This is a post I’ve wanted to write for a long time, but haven’t been able to since the story wasn’t quite complete. Now that my final unemployment insurance payments have landed in my account, I can do a full accounting of the entire course of my pandemic relief assistance.
I think this is an interesting exercise for a couple reasons.
First, I was a completely “normal” case, without any of the complexities that you might “reasonably” expect to cause delays in benefits. I lost my job the first week pandemic benefits were available, and was never called back to work or did anything else that might end or reduce my benefits. I was also a “traditional” unemployment insurance claimant, and never needed to take advantage of Pandemic Unemployment Assistance, the program for platform workers and those without adequate work history.
Second, and relatedly, my experience is a kind of Rorschach test: you can see whatever you want to see in it. Is it an endless sea of red ink washing over undeserving, able-bodied adults? Or is it a crushing failure of the federal and state bureaucracy to give people adequate income security during another of our once-a-decade economic collapses?
Finally, I’m only going to address cash and cash-like benefits, not the myriad other changes wrought by the pandemic. The fact that buses stopped collecting fares was certainly valuable to a lot of commuters, but I’m not going to count the $1.50 I saved each time I rode the bus for free.
As I mentioned, I lost my job March 31, 2020. This was not quite ideal: unemployment insurance benefits are based on the 4 quarters preceding the last full quarter you worked. Since I didn’t work the entire first quarter of 2020, my benefits were based on my earnings from the fourth quarter of 2018 through the third quarter of 2019. My income had risen over time, so my base benefit would have been slightly higher if the fourth quarter of 2018 had “rolled off” and the fourth quarter of 2019 had “rolled on.” As we’ll see, base benefits are so paltry that while any adjustment upwards would have been welcome, it probably wouldn’t have amounted to more than $10 or $20 more per week.
The point of this post is only to account for the laws passed to address the pandemic. I would have received my base benefit of $315 for 26 weeks even if no additional laws were passed, and assuming the unemployment rate stayed high I would have received an additional 13 weeks of Extended Benefits at the same rate, so I’m excluding that initial base benefit and first period of Extended Benefits.
- Phase 1: April 4 – July 25, 2020. $10,200 in Federal Pandemic Unemployment Compensation. This was the original CARES Act benefit of a $600 top-up to unemployment insurance payments, and it lasted through the end of July. After weeks of trying to get my application processed, I was ultimately paid for the first 6 weeks on May 15, 2020, and then was able to submit my continuing claims normally online through the end of July.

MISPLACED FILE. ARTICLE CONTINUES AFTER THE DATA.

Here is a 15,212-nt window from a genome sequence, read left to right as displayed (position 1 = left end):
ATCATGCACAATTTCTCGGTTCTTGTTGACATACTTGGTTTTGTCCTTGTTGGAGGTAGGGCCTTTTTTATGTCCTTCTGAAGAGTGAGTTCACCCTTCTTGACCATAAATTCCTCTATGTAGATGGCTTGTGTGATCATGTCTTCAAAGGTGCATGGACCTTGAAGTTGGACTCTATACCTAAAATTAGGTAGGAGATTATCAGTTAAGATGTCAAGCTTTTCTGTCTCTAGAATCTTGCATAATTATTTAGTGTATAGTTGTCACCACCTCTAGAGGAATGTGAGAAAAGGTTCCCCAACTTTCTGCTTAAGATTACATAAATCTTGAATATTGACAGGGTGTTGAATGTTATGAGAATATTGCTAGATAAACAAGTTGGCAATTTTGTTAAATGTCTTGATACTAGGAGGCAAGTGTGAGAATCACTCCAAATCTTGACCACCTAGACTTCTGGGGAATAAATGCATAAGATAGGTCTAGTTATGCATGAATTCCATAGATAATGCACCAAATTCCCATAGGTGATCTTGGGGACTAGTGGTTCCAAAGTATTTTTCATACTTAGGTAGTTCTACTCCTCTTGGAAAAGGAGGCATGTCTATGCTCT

- Phase 2: August 1 – September 5, 2020. $1,800 in Lost Wages Assistance. This is a mostly-forgotten program where FEMA reallocated some money to send to the states to provide a $300 per week top-up for up to six weeks. There were some initial concerns about whether the reallocation was legal, but most states ultimately took the money, and I received two lump-sum payments for $1,200 and $600 on September 21 and October 5, 2020, respectively.
- Phase 3: September 12 – December 26, 2020. The Lean Months. This was the period in which there were no additional federal benefits available. My benefit dropped down to my base $315 per week, and at the end of September I exhausted my traditional unemployment insurance period and transitioned to my first 13 weeks of PEUC. I made it through this first transition without a break in benefits.
- Phase 4: January 2 – September 4, 2021. $25,740 in Extended Benefits, PEUC, FPUC and MEUC. Without additional Congressional action, I would have exhausted my original benefit and first round of PEUC at the end of December, so all 36 weeks of benefits in 2021 are attributable to the pandemic response. My base $315 benefit continued under Extended Benefits and Pandemic Emergency Unemployment Compensation, and were topped up by $300 in FPUC and $100 in MEUC. This was the period I really entered hell, with 3 gaps in payments: 3 weeks at the beginning of January, 3 months between April and June, and 13 weeks between July and September 24, when my last 10 weeks of benefits were finally paid out all at once.
That makes the total additional unemployment insurance payments I received due to federal action $37,740, or an average of $503 per week over 75 weeks, and if I had received $818 per week for the last 75 weeks, I wouldn’t have anything to complain about.
The source of stress for me and millions of other folks unemployed during the pandemic has been those interminable breaks in benefits, which make it impossible to budget since we were given no indication of whether or when payments would resume. Folks that could have easily paid their bills if they received timely payments instead fell hopelessly behind, only to receive a lump sum months after it had any chance of helping.
Economic Injury Payments
The so-called “stimulus” checks, I received the full $1,200, $600, and $1,400 payments on April 15, 2020, December 31, 2020, and March 16, 2021, respectively, for a total of $3,200.
Economic Injury Disaster Loan advances
As I’ve written about in detail, I received a $1,000 EIDL advance in April, 2020, during the first round of the program, and a $9,000 Targeted EIDL Advance in July, for a total of $10,000. I was not ultimately successful applying for the Supplemental Targeted EIDL Advance of $5,000.